Jersey’s shore thing
The five oceanside counties enjoyed an increase in tourism spending last year while home prices inched upwards across the board
The tide is high for Garden State tourism, which saw an uptick in visitor numbers in 2016 for the seventh straight year, according to a state analysis. Unsurprisingly, half of the $41.9 billion in statewide tourism spending went to the five beachside counties that constitute the Jersey Shore.
The area’s choicest summer rentals are in high demand and getting ever pricier — one seven-bedroom in Sea Girt rents for $60,000 a month — and the sales markets in the Shore’s counties are showing modest gains. Middlesex County’s median is up 5.5 percent to $302,400, according to Zillow. In Cape May County, the median sales price jumped 6 percent to $379,500 between 2016 and 2017, according to data compiled by Long & Foster Real Estate. Their data also shows that Monmouth County’s median is up 7 percent to $367,000, Ocean County’s median is up 4 percent, hitting $235,000, and Atlantic County is up 6 percent to $159,500.
But these figures are dwarfed by the sales of a handful of super-expensive homes on the Shore, including the sale of a Long Beach Township home in Ocean County in January for $8.3 million, listed by Long and Foster.
On the commercial front, new openings mean both residents and visitors will have plenty of things to look forward to during the high season. Clothing retailer Lilly Pulitzer opened its first-ever New Jersey location with a seasonal store opening in Avalon on Memorial Day weekend. Those eager to dine in the newest restaurant at the Shore can head to the Marina Grille in Belmar, which also debuted in May. And Atlantic City visitors can start counting down to summer 2018, when the Trump Taj Mahal will emerge rebranded as the Hard Rock Hotel and Casino.
Below, The Real Deal looks at some of the numbers behind the summer season on the Jersey Shore.
The monthly asking rent for this oceanfront single-family home in Sea Girt, Monmouth County, which was one of the most expensive summer rental listings in all of New Jersey as of May, according to Zillow. The 3,850-square-foot colonial-style home, listed by Ocean Pointe Realtors, has seven bedrooms, six baths and an indoor pool. It’s available for the month of July and August and can be rented in two-week increments.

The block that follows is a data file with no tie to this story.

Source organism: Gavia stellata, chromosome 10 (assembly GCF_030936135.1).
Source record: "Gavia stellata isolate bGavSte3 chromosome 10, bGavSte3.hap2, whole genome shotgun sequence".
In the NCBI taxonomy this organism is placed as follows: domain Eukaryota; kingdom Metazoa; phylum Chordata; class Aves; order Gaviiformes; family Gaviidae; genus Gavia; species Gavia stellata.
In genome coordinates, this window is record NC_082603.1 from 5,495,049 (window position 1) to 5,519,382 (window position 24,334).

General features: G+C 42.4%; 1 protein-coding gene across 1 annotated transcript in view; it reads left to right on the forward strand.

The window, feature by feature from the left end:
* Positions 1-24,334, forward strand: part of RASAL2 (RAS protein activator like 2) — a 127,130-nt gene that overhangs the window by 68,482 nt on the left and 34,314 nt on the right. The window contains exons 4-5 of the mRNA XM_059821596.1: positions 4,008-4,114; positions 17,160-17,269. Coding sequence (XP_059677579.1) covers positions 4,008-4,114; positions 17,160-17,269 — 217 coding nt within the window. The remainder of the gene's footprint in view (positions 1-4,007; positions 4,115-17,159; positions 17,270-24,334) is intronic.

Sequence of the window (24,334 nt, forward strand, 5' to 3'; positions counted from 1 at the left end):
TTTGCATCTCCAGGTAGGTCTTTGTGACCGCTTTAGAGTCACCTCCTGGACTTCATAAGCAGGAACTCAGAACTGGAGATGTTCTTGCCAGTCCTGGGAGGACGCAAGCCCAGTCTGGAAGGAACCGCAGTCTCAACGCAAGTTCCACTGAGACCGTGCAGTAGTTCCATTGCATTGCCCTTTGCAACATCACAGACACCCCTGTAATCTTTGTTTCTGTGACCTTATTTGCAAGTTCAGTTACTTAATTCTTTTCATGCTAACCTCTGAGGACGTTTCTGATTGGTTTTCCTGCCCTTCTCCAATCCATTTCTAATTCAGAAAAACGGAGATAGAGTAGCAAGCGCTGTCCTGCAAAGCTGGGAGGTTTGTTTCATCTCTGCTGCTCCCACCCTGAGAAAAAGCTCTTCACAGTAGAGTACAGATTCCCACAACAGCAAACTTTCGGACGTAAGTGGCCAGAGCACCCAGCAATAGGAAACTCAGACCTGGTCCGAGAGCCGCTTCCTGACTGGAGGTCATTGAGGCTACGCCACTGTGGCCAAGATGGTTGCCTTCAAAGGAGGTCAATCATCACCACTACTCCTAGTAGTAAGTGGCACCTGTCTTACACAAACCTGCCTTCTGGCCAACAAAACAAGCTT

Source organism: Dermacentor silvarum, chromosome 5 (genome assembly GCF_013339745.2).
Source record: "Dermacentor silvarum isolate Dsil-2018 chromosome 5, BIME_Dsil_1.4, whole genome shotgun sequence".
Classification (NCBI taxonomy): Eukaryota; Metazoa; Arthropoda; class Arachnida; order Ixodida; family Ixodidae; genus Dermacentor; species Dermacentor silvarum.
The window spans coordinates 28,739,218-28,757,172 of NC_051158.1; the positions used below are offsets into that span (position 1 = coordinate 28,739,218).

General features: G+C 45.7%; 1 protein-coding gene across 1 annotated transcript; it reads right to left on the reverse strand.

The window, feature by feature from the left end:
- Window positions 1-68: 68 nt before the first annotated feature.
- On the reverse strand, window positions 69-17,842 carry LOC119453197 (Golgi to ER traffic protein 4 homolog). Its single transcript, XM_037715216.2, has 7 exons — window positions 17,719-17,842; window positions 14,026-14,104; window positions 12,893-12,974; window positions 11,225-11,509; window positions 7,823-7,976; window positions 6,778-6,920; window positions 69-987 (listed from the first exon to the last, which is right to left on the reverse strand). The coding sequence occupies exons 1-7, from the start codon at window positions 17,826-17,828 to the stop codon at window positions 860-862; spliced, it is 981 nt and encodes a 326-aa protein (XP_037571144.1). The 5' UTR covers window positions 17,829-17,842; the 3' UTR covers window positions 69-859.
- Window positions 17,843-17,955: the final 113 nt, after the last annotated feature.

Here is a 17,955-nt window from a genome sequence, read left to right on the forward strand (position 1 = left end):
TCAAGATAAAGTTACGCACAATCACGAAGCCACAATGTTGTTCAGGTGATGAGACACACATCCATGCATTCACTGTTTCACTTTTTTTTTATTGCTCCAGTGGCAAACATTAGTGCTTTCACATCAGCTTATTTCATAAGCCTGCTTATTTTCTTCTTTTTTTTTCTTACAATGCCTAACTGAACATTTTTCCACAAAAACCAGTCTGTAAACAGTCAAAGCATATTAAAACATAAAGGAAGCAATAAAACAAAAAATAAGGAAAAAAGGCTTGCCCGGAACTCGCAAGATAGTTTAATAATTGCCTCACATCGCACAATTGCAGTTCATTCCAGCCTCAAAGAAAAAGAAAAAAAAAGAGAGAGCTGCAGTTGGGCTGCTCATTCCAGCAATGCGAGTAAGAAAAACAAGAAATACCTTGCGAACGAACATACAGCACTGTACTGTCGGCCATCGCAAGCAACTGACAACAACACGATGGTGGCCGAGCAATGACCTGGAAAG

The cost to build the Marina Grille, a waterfront restaurant on Route 35 South in Belmar, which opened on May 9. The 12,000-square-foot town-owned building overlooks the Shark River is operated by Chefs International, which has nine other restaurants in Monmouth and Ocean counties. It’s leasing the land from Belmar for $250,000 a year as part of a multiyear lease. The restaurant will be open year-round and has seating for 500 including outdoor tables.
The number of homes sold in 2016 in the five Jersey Shore counties, of which Monmouth recorded the highest number of closed deals at 8,232 (including condos and townhouses), according to data compiled by New Jersey Realtors. Atlantic County registered a 25.5 percent jump in closed deals for single-family homes in 2016 over the previous year.
The asking price of the Jersey Shore landmark Circus Drive-in on Route 35 in Wall Township, which was put up for sale this year, 63 years after it opened in 1954. The agent representing the property, Gerard Norkus of Harold Wien Real Estate, said in early May that the property was “in contract” and that the new owner will not use it as a restaurant. He said the details of the deal were confidential. The restaurant became famous for its circus-themed menu as well as soft-shell crabs. Some call it the most iconic drive-in in New Jersey. The restaurant was open during the beach season and was very popular among Shore summer vacationers.
The amount the five Jersey Shore counties generated through lodging in 2016, according to a report by the New Jersey Division of Travel and Tourism. Atlantic and Cape May counties, with 40 miles of coastline, raked in the most overall tourism dollars with $6.85 billion and $6.27 billion, respectively. The study attributed the increase to good weather, low gas prices and 3.3 percent growth in visits to the state last year compared 2015.
The number of properties owned by Syrian Jewish real estate moguls in the hamlet of Deal in Monmouth County, as The Real Deal reported in 2015. The properties make up nearly a third of the 1.2-square-mile town’s 952 residences. High-powered investors with surnames familiar to the New York City commercial real estate market, like Sutton, Sitt, Adjmi, Cayre, Nakash and many others can be spotted here. One source said three key factors prompted Sephardic Jewish families from Brooklyn — many of Syrian origin and working in the garment and retail industries — to buy in Deal in the late 1960s and early 1970s. They were: low taxes, a synagogue and the Deal Casino, which was actually not a casino but a beach club restricted to Deal residents.
The square footage of Lilly Pulitzer’s first Jersey store, which opened on Memorial Day weekend at 2009 Dune Drive in Avalon. The upscale but casual clothing company is known for its bright and summery floral patterns. The store will close by the end of September each year and remain shuttered during the off-season, a company spokesperson said. Some 79 percent of Cape May County visitors take time out for shopping while they’re on vacation, a county tourism official told the Philadelphia Inquirer, and last year the region saw the highest retail spending at the Shore with $1.2 billion.